What does this mean for life?
Nothing definitive. Yet.
Dr Manish Patel from the Open University explained: “We have long since known that the surface of Mars is inhospitable to life as we know it, so the search for life on Mars is now in the subsurface.
“This is where we get sufficient protection from harmful radiation, and the pressure and temperature rise to more favourable levels. Most importantly, this allows liquid water, essential for life.”
This principle of following the water is key to astrobiology – the study of potential life beyond Earth.
So while the findings suggest water is present, they don’t confirm anything further.
“We are not closer to actually detecting life,” Dr Patel told BBC News, “but what this finding does is give us the location of where to look on Mars. It is like a treasure map – except in this case, there will be lots of ‘X’s marking the spots.”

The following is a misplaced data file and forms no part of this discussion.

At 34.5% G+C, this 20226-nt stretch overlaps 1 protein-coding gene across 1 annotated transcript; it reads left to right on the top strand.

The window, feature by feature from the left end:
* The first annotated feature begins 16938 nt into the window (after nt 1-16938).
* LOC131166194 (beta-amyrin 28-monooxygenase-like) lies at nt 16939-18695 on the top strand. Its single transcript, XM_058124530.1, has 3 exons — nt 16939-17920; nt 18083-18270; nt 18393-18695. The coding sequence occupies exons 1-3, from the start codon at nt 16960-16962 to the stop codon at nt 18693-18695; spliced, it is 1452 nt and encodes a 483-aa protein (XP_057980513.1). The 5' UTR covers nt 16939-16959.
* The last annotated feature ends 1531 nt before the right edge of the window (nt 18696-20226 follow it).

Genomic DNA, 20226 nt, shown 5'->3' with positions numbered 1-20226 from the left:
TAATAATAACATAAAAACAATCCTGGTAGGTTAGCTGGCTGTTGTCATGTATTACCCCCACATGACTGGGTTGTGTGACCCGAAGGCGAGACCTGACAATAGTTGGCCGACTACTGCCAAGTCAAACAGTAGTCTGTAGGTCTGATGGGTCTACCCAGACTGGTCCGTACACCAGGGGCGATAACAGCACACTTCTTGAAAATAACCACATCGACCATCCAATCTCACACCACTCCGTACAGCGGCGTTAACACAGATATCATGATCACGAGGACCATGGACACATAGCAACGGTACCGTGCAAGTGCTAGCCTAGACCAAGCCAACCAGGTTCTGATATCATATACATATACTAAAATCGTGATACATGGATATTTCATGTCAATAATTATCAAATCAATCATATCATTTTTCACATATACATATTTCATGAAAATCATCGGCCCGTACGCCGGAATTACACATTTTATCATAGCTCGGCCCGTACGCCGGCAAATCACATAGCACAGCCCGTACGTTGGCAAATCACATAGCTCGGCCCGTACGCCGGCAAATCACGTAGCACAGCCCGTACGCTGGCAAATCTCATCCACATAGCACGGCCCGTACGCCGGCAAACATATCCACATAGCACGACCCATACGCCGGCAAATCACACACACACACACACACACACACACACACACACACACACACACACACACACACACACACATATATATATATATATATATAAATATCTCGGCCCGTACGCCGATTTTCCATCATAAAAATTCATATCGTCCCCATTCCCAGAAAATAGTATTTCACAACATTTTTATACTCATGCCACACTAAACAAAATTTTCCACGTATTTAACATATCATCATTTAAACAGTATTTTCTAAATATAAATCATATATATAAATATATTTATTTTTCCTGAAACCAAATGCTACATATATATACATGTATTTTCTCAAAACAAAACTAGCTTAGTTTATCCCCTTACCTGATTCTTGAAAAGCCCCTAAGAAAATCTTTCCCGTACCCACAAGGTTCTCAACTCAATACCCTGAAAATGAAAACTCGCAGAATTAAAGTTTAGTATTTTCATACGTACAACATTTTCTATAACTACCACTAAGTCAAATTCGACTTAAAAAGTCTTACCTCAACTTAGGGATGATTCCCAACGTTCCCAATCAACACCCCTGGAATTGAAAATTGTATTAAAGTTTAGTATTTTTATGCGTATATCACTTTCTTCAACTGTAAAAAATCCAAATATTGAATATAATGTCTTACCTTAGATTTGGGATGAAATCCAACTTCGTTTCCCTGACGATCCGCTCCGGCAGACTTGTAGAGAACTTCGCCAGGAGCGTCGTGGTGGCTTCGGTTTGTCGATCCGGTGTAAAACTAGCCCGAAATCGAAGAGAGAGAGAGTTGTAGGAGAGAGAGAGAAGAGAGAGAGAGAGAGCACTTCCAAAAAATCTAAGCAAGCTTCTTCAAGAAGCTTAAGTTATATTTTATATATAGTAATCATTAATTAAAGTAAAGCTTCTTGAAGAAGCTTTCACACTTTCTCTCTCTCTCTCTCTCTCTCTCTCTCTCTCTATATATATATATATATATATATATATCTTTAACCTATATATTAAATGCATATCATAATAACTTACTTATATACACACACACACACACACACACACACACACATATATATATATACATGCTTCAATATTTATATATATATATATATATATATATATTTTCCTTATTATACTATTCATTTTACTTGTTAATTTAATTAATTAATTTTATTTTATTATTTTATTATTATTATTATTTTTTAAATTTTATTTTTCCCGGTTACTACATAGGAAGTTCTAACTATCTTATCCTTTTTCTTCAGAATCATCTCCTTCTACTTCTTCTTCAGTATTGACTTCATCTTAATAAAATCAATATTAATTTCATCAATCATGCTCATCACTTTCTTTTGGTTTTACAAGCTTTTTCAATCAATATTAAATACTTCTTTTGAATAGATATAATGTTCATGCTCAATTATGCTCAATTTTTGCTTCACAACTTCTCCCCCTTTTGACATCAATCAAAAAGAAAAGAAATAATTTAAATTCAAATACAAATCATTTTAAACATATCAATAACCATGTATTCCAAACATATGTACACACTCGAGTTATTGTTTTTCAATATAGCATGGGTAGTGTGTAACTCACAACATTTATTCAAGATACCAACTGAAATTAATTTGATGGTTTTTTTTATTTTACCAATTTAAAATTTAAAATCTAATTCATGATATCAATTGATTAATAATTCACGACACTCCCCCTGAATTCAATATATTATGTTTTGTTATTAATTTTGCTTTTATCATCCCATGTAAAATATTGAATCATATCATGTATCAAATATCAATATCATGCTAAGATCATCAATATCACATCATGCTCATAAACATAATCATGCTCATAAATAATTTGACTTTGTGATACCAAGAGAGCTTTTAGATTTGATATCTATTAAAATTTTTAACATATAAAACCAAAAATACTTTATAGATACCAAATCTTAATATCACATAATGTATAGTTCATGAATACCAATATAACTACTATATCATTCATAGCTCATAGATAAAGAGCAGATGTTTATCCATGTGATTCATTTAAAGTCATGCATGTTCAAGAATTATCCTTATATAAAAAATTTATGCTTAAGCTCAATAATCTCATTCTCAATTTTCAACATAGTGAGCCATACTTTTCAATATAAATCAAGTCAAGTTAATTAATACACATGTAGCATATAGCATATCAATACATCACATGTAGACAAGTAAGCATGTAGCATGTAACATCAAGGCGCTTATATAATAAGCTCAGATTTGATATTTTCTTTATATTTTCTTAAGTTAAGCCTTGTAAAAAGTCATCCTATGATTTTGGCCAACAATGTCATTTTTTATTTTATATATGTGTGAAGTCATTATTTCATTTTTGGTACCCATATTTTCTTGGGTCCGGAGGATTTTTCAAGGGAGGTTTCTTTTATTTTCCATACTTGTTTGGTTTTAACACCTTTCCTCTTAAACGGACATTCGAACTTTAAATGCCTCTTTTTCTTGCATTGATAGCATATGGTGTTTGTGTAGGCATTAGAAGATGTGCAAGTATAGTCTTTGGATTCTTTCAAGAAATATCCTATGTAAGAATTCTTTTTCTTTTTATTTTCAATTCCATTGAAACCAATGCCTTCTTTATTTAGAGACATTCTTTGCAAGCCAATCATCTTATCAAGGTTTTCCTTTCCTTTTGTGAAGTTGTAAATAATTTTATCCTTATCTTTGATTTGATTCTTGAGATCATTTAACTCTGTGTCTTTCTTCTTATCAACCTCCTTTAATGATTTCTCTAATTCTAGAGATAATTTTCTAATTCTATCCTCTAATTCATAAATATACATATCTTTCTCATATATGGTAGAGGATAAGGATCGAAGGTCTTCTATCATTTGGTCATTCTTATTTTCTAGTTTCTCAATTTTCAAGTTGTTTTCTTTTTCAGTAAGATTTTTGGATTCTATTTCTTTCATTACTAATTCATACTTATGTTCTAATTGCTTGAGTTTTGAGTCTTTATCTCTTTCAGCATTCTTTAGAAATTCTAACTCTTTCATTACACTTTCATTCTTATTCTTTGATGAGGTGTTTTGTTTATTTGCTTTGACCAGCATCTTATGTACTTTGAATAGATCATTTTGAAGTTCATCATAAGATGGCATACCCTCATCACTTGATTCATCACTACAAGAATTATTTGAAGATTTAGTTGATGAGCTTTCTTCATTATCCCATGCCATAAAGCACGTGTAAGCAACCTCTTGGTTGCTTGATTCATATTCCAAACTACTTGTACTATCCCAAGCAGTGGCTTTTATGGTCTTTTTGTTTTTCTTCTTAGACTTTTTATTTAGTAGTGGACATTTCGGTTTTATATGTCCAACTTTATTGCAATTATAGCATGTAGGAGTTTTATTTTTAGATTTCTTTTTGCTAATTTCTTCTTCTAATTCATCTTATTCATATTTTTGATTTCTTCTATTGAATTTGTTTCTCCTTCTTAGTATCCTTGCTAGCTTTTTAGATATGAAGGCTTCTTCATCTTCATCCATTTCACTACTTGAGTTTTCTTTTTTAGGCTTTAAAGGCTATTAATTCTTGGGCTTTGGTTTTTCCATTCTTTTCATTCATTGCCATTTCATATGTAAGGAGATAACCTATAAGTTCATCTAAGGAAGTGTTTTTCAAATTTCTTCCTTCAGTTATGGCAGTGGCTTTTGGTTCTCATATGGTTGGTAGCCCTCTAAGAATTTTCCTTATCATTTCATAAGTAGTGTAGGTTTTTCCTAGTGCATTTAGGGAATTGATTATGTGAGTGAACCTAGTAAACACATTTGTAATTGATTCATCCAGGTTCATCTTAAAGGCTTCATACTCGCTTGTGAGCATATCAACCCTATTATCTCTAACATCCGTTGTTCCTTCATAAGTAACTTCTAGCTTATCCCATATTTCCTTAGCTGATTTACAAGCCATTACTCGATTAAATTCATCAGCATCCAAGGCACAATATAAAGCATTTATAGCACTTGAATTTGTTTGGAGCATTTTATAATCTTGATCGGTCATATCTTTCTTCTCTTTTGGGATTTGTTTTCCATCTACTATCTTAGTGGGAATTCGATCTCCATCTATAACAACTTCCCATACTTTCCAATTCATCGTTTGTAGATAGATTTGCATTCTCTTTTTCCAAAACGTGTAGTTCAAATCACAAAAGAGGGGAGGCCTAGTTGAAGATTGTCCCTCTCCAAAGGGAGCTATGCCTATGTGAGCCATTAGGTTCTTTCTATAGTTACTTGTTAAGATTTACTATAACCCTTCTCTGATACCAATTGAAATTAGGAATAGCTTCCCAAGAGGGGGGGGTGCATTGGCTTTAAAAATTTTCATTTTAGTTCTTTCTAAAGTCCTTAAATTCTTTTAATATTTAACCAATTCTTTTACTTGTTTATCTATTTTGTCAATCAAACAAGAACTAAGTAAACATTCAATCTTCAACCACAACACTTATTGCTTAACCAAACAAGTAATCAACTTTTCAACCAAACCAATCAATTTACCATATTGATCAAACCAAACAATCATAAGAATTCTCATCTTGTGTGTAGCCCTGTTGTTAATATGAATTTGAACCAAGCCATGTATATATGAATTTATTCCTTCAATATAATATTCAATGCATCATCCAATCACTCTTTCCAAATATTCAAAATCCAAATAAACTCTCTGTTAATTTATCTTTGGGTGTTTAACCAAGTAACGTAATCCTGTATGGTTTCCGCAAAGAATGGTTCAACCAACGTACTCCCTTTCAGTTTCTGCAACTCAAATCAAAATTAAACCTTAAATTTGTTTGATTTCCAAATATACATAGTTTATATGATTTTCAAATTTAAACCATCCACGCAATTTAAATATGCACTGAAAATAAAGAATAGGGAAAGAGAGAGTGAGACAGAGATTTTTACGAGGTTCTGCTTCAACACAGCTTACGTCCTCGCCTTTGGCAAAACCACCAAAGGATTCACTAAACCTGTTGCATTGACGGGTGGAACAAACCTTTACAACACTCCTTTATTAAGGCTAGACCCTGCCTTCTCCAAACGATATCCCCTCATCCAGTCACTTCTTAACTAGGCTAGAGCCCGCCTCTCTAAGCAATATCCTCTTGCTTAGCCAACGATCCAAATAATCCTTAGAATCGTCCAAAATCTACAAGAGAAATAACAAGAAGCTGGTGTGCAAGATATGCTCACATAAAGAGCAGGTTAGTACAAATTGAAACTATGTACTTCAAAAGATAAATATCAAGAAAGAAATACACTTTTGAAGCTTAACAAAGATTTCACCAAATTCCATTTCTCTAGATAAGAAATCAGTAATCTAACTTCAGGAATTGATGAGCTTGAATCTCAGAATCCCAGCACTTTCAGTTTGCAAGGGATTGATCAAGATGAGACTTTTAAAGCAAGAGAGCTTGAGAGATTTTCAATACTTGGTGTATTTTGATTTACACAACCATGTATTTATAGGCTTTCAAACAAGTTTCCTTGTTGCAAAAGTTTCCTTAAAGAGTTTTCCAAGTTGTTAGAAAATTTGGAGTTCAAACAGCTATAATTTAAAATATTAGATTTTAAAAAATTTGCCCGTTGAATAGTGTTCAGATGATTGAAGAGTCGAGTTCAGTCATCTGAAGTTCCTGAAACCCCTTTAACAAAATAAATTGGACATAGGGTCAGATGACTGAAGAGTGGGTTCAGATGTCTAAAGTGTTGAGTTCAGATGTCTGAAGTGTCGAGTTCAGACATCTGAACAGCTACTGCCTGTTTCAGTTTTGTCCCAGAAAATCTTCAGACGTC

The water’s temperature and chemistry could also pose a problem for any potential martian organisms.
In order to remain liquid in such cold conditions (the research team estimate between -10 and -30 Celsius where it meets the ice above), the water likely has a great many salts dissolved in it.
“It’s plausible that the water may be an extremely cold, concentrated brine, which would be pretty challenging for life,” explained Dr Claire Cousins, an astrobiologist from the University of St Andrews, UK.